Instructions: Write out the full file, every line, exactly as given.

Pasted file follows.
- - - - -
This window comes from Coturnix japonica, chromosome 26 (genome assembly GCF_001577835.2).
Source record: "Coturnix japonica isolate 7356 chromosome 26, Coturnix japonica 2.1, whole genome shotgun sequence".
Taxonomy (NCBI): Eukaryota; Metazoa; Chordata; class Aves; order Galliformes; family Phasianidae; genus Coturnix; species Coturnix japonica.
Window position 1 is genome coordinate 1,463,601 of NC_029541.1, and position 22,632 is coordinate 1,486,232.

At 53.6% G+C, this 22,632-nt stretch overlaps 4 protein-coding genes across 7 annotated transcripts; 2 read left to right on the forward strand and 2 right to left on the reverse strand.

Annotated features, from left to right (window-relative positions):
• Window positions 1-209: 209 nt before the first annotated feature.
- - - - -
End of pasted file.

This window comes from Coturnix japonica, chromosome 26 (genome assembly GCF_001577835.2).
Source record: "Coturnix japonica isolate 7356 chromosome 26, Coturnix japonica 2.1, whole genome shotgun sequence".
Taxonomy (NCBI): Eukaryota; Metazoa; Chordata; class Aves; order Galliformes; family Phasianidae; genus Coturnix; species Coturnix japonica.
Window position 1 is genome coordinate 1,463,601 of NC_029541.1, and position 22,632 is coordinate 1,486,232.

At 53.6% G+C, this 22,632-nt stretch overlaps 4 protein-coding genes across 7 annotated transcripts; 2 read left to right on the forward strand and 2 right to left on the reverse strand.

Annotated features, from left to right (window-relative positions):
• Window positions 1-209: 209 nt before the first annotated feature.